That the technology industry has a diversity and inclusion problem is not news.
The continuing work being done to change that state of affairs is.
Launched just two years ago, Black Tech Week, a six-day South Florida event focusing on technology, entrepreneurship and people of color, is significantly expanding and deepening its efforts.
Last week, Knight Foundation, a founding sponsor of Black Tech Week, announced $1.2 million in new funding for the organization over the next three years to support its expansion. With the new support, Black Tech Week will grow into an umbrella program for several initiatives that promote diversity and inclusion in the sector. Moreover, what started as a local event, will evolve into a statewide initiative. In the process, Black Tech Week will become a showcase for South Florida’s innovation talent to the world.
The main initiatives are Black Tech Week, which this year will take place Sept. 25–30; Black Tech Weekend, a condensed version of Black Tech Week that will take place Feb. 23–25; and a VC in Residence program, in which venture capitalists will spend a month in Miami advising and guiding minority entrepreneurs. The broad spectrum of activities will range from one-on-one sessions for entrepreneurs to working with local city governments and teaching teachers about technology.
The expansion of Black Tech Week is a natural evolution of the initial, weeklong initiative, said author and entrepreneur Felecia Hatcher, who with her husband, Derick Pearson, co-founded Code Fever, an educational program that teaches minority youth coding and entrepreneurial skills and Black Tech Week’s parent organization.
“We took a look at the impact of our work so far and we decided it was time to focus in some specific areas. That’s how Black Tech Weekend came about,” Hatcher said. “For Black Tech Week, we have a commitment to always keep that here in Miami, but [Black Tech] Weekend is going to go on the road, to the rest of South Florida and then the rest of the state. [Its] theme is going to change as it goes into other cities… it will morph with the speakers and the audiences — but always under the umbrella of getting more of the African-American community engaged in the innovation economy.”
The highlight of the inaugural Black Tech Weekend this month will be a talk with Michael Seibel, partner and CEO at Y-Combinator, the leading business accelerator. In April, Black Tech Week will launch its VC in Residence program, bringing to South Florida Marlon Nichols, who describes himself as “a former enterprise software startup guy and strategy consultant turned venture capital investor, who loves to partner with entrepreneurs that seek to change the world through truly disruptive technology and process.” Nichols is a founding partner at Cross Culture Ventures, and will be the first resident VC offering guidance and one-on-one coaching.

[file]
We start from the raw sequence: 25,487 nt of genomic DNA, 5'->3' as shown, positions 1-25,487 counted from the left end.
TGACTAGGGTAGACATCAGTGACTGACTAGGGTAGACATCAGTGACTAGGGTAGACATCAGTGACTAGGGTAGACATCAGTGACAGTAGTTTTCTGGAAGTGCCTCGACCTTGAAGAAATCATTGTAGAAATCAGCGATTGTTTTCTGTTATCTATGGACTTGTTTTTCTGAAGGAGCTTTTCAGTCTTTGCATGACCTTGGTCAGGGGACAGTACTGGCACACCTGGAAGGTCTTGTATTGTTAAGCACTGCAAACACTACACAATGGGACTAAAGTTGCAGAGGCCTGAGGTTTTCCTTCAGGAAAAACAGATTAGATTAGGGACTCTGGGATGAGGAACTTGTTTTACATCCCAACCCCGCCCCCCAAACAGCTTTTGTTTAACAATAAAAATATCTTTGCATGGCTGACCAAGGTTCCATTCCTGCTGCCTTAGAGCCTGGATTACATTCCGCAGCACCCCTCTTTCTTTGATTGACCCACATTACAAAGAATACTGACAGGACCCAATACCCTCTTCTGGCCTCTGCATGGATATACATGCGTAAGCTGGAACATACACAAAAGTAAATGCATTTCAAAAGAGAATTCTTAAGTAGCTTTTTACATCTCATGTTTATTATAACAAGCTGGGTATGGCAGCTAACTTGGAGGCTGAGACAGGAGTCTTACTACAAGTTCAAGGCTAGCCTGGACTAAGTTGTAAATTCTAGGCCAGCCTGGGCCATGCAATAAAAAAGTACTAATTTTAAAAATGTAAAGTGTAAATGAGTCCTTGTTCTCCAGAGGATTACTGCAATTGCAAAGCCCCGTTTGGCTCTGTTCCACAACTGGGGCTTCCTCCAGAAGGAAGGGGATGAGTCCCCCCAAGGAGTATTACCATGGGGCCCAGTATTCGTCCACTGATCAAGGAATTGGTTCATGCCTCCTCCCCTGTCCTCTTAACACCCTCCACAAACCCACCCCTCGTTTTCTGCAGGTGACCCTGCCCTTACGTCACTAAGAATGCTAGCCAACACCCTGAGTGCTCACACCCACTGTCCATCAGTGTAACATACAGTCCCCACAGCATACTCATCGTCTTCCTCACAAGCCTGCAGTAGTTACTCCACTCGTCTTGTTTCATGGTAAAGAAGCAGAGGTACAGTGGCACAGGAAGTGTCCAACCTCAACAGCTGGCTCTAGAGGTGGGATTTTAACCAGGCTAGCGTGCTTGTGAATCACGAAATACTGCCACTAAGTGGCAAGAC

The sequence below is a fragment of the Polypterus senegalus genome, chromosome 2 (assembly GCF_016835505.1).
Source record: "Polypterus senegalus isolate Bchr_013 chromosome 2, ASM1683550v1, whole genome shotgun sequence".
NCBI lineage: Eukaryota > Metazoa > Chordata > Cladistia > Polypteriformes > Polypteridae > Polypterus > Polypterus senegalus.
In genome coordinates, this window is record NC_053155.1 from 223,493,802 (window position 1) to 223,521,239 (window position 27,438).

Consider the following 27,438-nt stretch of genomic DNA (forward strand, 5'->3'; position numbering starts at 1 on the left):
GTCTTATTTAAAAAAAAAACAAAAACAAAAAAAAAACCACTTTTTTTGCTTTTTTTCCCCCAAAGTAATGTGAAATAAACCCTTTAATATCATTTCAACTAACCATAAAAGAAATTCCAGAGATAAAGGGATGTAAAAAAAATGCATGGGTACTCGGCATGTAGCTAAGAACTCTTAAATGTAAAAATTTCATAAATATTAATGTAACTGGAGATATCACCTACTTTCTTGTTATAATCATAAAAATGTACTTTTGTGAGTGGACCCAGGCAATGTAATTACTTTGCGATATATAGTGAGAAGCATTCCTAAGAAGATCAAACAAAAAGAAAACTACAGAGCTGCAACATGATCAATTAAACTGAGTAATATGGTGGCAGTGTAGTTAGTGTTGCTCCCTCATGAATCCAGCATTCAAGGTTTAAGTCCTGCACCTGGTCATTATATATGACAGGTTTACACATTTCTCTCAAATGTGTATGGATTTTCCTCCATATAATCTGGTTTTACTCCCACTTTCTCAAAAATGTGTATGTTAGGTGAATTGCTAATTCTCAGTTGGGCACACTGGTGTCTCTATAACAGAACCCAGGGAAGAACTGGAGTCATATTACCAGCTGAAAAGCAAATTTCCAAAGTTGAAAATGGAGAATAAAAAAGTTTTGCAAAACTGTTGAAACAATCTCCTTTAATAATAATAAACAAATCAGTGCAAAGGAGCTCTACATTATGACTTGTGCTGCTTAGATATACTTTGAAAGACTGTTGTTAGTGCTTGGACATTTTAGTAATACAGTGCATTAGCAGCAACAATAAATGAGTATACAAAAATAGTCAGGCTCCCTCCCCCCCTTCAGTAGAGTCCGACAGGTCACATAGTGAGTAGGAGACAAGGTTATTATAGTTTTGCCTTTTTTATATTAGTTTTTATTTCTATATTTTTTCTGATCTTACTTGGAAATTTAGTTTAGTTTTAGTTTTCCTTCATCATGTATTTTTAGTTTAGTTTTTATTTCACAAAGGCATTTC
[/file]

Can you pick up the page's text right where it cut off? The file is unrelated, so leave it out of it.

Black Tech Week is just one of Knight Foundation’s investments to help promote diversity in the South Florida innovation community and nationwide. Other initiatives include support for CODE2040, a Bay Area nonprofit working to create access, awareness and opportunities for African-Americans and Latinos in the tech industry; the Babson Women Innovating Now Lab, a South Florida residency program for women entrepreneurs; and Digital Grass, a business accelerator in South Florida that focuses on closing the diversity gap.
Leigh-Ann Buchanan, founder and executive director of Venture Café, said that her organization is focused on “the macro level growth of the startup and innovation community.” They work with partners such as Black Tech Week “to make the ecosystem more inclusive and more diverse but also more accessible.”
As surveys have underscored, the percentage of African-Americans and Latinos in the innovation industry is still in the single digits, “not numbers commensurate to the percentage of black people or other people of color in the population at large,” said Buchanan. “So the question is, how can it be increased? We need more people in positions of hiring, in positions of authority and senior leadership in larger tech companies. That would increase what we call more opportunities to develop ‘inspiration capital’ and ‘social capital.’ I know you need the financial capital, but you also need people to be in your corner, people who look like you, who might have had the same experiences you had [to] open your doors for you.”
Some of those issues, from access to funding to navigating the process, are what led to creating the VC in Residence program, said Hatcher.
“Ideally we would like to host four of these [residencies] throughout the year here in Miami, but for different groups,” said Hatcher, mentioning Backstage Capital, “a woman-led fund specifically targeting women” or Troy Carter, Lady Gaga’s former manager turned digital and social entrepreneur. “The problem with our communities is not lack of ideas but lack of access and knowing how to work the process.”
For Matt Haggman, Knight Foundation’s Miami program director, the lack of diversity is both a social issue and a practical challenge for the innovation and technology world. Addressing it is a matter of enlightened self-interest, and not just for a particular business sector—but for society at large.
“Innovation is built, ultimately, on diversity, on a diversity of ideas, of backgrounds, of personal concerns and life experiences, connecting and colliding,” he said. “In Miami, where the building of an innovation ecosystem is still in its early stages, the intent from the start is to focus on diversity — especially given that diversity is our great differentiator. At the end of the day, for this to really work, it has to be about the entire community. Black Tech Week is directly impacting that.”
Communities / Press Release
Communities / Press Release